The Man behind the Mural: Jeff Zimmermann

Chicagoans are busy these days, rushing down the streets of Chicago, hardly paying due attention to details. But Jeff Zimmermann’s artwork has Chicagoans slowing down to pose questions.

Zimmermann, 39, is a local artist and Chicago native, whose work is instantly recognizable for his use of photo-realistic images of people. His murals featuring contemporary pop culture images and sensitively rendered portraits are found throughout the city. Zimmermann’s work is known for political themes that reflect the issues of surrounding neighborhoods.

During October, Chicago Artist Month, Zimmermann publicly painted his newest piece, “The God Particle,” in the Michigan Avenue Galleries of the Chicago Cultural Center. Zimmermann explained during the Nov. 5 opening reception that he uses a combination of wet and dry brushing techniques, while using acrylic paint to create images-of what he calls “real people” a diversity of community members living and working in the area and faces not known from media, history, or politics.

At the Cultural Center, a large rainbow in dirty yellows and browns drips over an open mouth, whose tongue appears to reach toward a metal drinking fountain a few feet away. Another mural portrays a deck of cards held in larger- than life size pair of hands; spilling onto the floor below the mural is a huge pile of lottery tickets.

“In general I want the work to be attractive so people look, engaging through the color and imagery, usually the imagery,” said Zimmermann. “Hopefully then they want to investigate and find out [what his work means]. So it creates dialogue.”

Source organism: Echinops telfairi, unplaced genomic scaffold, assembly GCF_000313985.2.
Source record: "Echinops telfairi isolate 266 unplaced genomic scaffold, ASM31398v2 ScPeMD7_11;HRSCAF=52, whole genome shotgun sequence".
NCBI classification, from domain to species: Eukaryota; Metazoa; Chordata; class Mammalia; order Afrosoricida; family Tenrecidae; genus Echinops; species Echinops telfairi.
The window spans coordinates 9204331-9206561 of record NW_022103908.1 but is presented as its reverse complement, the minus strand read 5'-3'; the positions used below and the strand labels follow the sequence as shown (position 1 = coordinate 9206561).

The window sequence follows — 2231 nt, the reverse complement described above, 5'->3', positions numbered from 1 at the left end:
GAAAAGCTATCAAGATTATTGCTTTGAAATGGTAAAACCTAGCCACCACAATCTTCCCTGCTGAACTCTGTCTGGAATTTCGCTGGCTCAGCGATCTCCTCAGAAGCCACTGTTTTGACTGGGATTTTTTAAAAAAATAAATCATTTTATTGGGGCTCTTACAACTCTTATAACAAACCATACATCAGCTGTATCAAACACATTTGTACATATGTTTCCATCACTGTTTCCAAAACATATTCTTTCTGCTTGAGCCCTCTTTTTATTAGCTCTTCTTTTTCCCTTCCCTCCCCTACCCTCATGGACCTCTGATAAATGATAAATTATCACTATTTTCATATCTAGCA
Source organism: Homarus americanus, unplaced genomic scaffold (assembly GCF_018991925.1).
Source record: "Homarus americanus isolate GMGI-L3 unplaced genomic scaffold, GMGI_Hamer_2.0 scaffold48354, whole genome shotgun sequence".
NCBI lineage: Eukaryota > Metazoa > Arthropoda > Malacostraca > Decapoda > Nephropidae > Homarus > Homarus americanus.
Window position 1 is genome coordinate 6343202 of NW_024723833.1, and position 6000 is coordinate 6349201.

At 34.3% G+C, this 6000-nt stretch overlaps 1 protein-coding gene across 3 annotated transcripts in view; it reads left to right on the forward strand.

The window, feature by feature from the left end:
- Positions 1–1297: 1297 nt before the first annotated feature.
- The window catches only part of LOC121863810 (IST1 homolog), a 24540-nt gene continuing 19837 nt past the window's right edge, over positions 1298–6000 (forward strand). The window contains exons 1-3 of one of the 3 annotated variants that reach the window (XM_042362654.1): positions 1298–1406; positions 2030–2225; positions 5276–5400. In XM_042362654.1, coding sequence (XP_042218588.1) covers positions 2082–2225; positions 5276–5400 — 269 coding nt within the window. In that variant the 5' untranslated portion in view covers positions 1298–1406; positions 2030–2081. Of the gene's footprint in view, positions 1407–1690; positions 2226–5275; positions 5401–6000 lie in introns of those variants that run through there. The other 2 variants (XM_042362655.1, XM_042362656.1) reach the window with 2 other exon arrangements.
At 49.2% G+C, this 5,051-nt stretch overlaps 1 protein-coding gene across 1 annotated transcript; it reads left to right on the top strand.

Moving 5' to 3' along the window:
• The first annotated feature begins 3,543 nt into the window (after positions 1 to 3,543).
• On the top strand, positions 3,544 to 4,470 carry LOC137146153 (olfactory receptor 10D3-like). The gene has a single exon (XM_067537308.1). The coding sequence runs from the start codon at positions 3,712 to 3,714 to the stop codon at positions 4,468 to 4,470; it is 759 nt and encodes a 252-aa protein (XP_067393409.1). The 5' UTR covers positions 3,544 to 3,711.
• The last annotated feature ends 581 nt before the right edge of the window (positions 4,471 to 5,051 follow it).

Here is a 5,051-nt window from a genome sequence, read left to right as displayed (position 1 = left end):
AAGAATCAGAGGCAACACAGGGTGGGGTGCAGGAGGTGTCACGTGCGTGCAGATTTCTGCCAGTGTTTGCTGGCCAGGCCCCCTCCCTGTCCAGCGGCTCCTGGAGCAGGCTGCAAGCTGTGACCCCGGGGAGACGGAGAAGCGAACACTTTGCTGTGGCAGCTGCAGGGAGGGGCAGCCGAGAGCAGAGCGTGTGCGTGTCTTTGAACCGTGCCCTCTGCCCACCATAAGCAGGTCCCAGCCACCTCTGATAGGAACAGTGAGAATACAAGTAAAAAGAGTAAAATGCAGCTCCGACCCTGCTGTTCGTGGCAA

Zimmermann has achieved international recognition for projects. Including helping Nike Inc. to create the well-known NBA player, LeBron James VII tennis shoes. Zimmermann was an Artist in Residence for Chicago and Chicago Transit Authority.

The first of Zimmermann’s murals was in the late 1990s; Zimmermann was volunteering in Pilsen helping give guidance to local children while training in graphic design, when a priest at St. Pius V parish asked him to paint a mural of the Virgin of Guadalupe. Today, he has a total of four large-scale murals in the blocks surrounding St. Pius V parish.

Zimmerman referred to the lifestyle of an artist, “Survival is number one and taking it to another level is number two.” Even with his widespread acclaim, Zimmermann said he is living from paycheck to paycheck, however, Zimmerman said, “never give up.”

Chicagoans can expect to see more of Zimmermann’s work, “I am not going to fly away in my helicopter.”

Jeff Zimmermann’s newest exhibit is open to the public at the Chicago Cultural Center from 5:30 p.m. to 7:30 p.m through out November.